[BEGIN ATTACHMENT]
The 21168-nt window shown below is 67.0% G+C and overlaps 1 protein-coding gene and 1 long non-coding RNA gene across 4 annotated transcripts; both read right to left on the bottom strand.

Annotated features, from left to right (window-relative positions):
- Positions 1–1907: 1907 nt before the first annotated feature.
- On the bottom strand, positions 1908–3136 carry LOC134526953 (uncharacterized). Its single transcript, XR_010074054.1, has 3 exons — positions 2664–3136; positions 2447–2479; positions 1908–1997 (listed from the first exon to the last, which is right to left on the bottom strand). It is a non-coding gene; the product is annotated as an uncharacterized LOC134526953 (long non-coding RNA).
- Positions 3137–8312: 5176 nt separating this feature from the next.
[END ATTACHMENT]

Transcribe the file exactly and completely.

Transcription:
The 21168-nt window shown below is 67.0% G+C and overlaps 1 protein-coding gene and 1 long non-coding RNA gene across 4 annotated transcripts; both read right to left on the bottom strand.

Annotated features, from left to right (window-relative positions):
- Positions 1–1907: 1907 nt before the first annotated feature.
- On the bottom strand, positions 1908–3136 carry LOC134526953 (uncharacterized). Its single transcript, XR_010074054.1, has 3 exons — positions 2664–3136; positions 2447–2479; positions 1908–1997 (listed from the first exon to the last, which is right to left on the bottom strand). It is a non-coding gene; the product is annotated as an uncharacterized LOC134526953 (long non-coding RNA).
- Positions 3137–8312: 5176 nt separating this feature from the next.